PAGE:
home features exhibitions | interviewsprofileswebprojects | gazetteer | linksarchive | forum


Mixed/No Theme

Goldfish, Penzance   21st March 2008



Goldfish presents its first show of 08 in its usual inspiring and risk-taking fashion.  Mixed/No Theme is paradoxically unified with an unconscious sychronicity of vulnerability, anxiety and apocalypse.

In the opening room Jesse Leroy Smith's large work 'Mascara' comment on a child's premature entry into the cold glamour of adulthood; the make-up almost disfiguring, whilst on the adjoining wall Daryl Waller's projected video work 'Malabar Guilt' plays with the ordinariness of childhood & gift giving; the synchronised movements of the two boys at first suggesting a tandem of friendship but something hostile lies between them.  Waller's choice to show the hand and half face of the gift giver at the edge of the screen lends it a sinister tone as does one of the boys throwing a red stare to the other; a hook into the film Predator coming into play here?. 



Zoe Cameron's Hostage depicting an ordinarily dressed woman, with bare feet, tied to a chair, her face searching outward brings a question to the viewer as to whether the hands are self tied/untied in reality; held hostage to a role.  On a near wall Kate Walter's Child with Heart, Block, Column & Faith echoes that visual thought here; a child blinded by life, bound to a chair, the heart above raising questions of initiation/constriction. Geraldine Cox's Spacemen; commenting on a private executive airport lounge links further to Zoe Cameron's Hostage; as it looks at the absurdity of the roles that people give to themselves; therefore isolating themselves from their own power and true connection with others.

David Whitaker's two works Central House & Air share a theme of anxiety, told in a completely unique style to that which I have seen before; this artist explores the head as a recurrent theme and will have a solo show 'If This Life' starting on April 17th at The Goldfish.  Working in a different way there is nevertheless a continued theme with Kenneth Spooner's Head and one can find two of his other works within the exhibition.



Rupert White is present in several pieces that seem to comment on the nonsense of icons and consumerism; his 'Wicker Man' presenting a fragility, Burger King straws binding the figure, and his 'Briar'; a clever & wry piece presenting an Ikea pencil with thorny fins.  This artistic attitude is somewhat shared by Paul Chaney's Fish n Chip & Millenium Bug on the first floor although Chaney's other work in the front top room takes on a darker commentary with Memorial to Road Kill Foxes being a homage and almost tribal offering; one fox upturned, the other looking on.  The piece is to be finalised when it is cast from lead made from wheel balance weights; a bitter sweet choice of material.  Chaney's other work Fall 07 shows a chronological series of photographs of dead flies, with lead sarcophogi on a plinth underneath housing each deceased insect.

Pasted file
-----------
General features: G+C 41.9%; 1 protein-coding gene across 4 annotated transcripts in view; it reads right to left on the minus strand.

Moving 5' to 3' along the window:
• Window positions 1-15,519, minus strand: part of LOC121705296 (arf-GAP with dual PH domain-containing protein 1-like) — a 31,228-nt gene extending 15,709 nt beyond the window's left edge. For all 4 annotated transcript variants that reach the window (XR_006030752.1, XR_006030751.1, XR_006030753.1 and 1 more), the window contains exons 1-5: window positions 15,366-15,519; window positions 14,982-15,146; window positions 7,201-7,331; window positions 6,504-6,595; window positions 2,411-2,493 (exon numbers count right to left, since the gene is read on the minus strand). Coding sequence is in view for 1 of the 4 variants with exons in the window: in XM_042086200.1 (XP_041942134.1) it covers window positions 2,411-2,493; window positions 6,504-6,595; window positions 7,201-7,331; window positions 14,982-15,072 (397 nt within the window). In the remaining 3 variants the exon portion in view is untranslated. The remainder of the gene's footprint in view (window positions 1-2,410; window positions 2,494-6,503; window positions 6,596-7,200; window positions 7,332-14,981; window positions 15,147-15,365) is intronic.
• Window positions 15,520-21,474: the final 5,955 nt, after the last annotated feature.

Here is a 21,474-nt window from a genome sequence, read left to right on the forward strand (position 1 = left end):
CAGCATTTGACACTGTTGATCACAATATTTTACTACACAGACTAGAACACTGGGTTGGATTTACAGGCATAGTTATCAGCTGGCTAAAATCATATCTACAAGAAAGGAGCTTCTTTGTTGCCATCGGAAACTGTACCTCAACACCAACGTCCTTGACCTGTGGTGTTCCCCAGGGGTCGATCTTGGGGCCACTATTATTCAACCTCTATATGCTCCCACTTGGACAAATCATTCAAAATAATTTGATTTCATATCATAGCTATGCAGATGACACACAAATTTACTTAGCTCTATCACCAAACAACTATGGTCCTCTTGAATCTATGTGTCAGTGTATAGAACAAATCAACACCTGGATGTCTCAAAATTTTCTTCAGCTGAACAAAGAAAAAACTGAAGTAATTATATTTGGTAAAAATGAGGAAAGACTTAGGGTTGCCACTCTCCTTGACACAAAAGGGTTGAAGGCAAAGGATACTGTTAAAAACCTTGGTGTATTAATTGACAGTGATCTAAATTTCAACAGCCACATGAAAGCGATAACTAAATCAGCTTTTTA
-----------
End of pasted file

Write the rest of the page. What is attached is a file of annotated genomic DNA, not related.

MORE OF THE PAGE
I would like to see more of David Doble's outstanding visually poetic work; his one piece present Untitled has a primeordial essence with the limited capacity of human form being vapourised into the limitless.  A poetry of presentation somewhat shared by Ivan Zadok Bray and his lyrical painting of Oedopius reclining, his god-head above him, his journey before him; dreaming a man's dream or that of a god?

A different style completely is Tim Shaw's Burnt Head; both compelling and political.  Due to its placement upon the floor of the gallery space the decapitated head at first look resembles a bomb and shouts a disembodied uncomfortable truth, an outcome that We have all contributed to.



David Kemp has several works in the show and his omnipotent Hot Cross Easter has a modern age crucified with its entrapments, a ladder by the side cleverly provoking an idea of choice as to whether to climb up and rescue or for the martyr to climb down and change direction.  Also working with metal and found tools are Daniel Barnard with Tool and Seamus Moran's Erotomania; a scrap metal kundalini; suggesting the fusing of two spines; winged at the ends.

I was mesmerised by Michael Rees' Black Angel; finding it to speak socially and politically of the schism that non white people are still held in a limited perception, still held at arms length and seen as 'other' but on a mythical level the Black Angel, the Black Madonna and others are revered and paid homage to.

On the top stairs one encounters Andrew Litten's Hoodies; bringing a beauty to a media fed scourge, transforming them almost to celestial beings in cowls whilst in the top room his huge piece entitled Dog Breeder comments on the differences of the male sex drive to female nurturing.  This work presents a large dog with small ones feeding off it, almost echoing a shape of praying mantis or a queen wasp.  There is something sick & depraved within the work but the green background twists it with a gaiety and a typical Litten wit.



In the top back room there are two impressive pieces by Joy Wolfenden Brown, both Untitled they present fearful faces unsure of what is behind, anxious about enforced role.  Simon Averill has contributed a most beautiful, delicate painting reminiscent of Japanese water and reed depictions; which causes one to stand for a while and flow with the rhythm of the piece whilst opposite one finds echoes of that flow in Simon Allen's Current II.

The Goldfish is, as ever, an interesting place to be.


Linda Cleary
















Participating artists: Jesse Leroy Smith, Daryl Waller, David Whittaker, Zoe Cameron, Kate Walters, David Kemp, Daniel Barnard, Kenneth Spooner, Ivan Zadoc Bray, Rupert White, Tim Shaw, Seamus Moran, Michael Rees, Simon Averill, Simon Allen, Joy Wolfenden Brown, Paul Chaney, Andrew Litten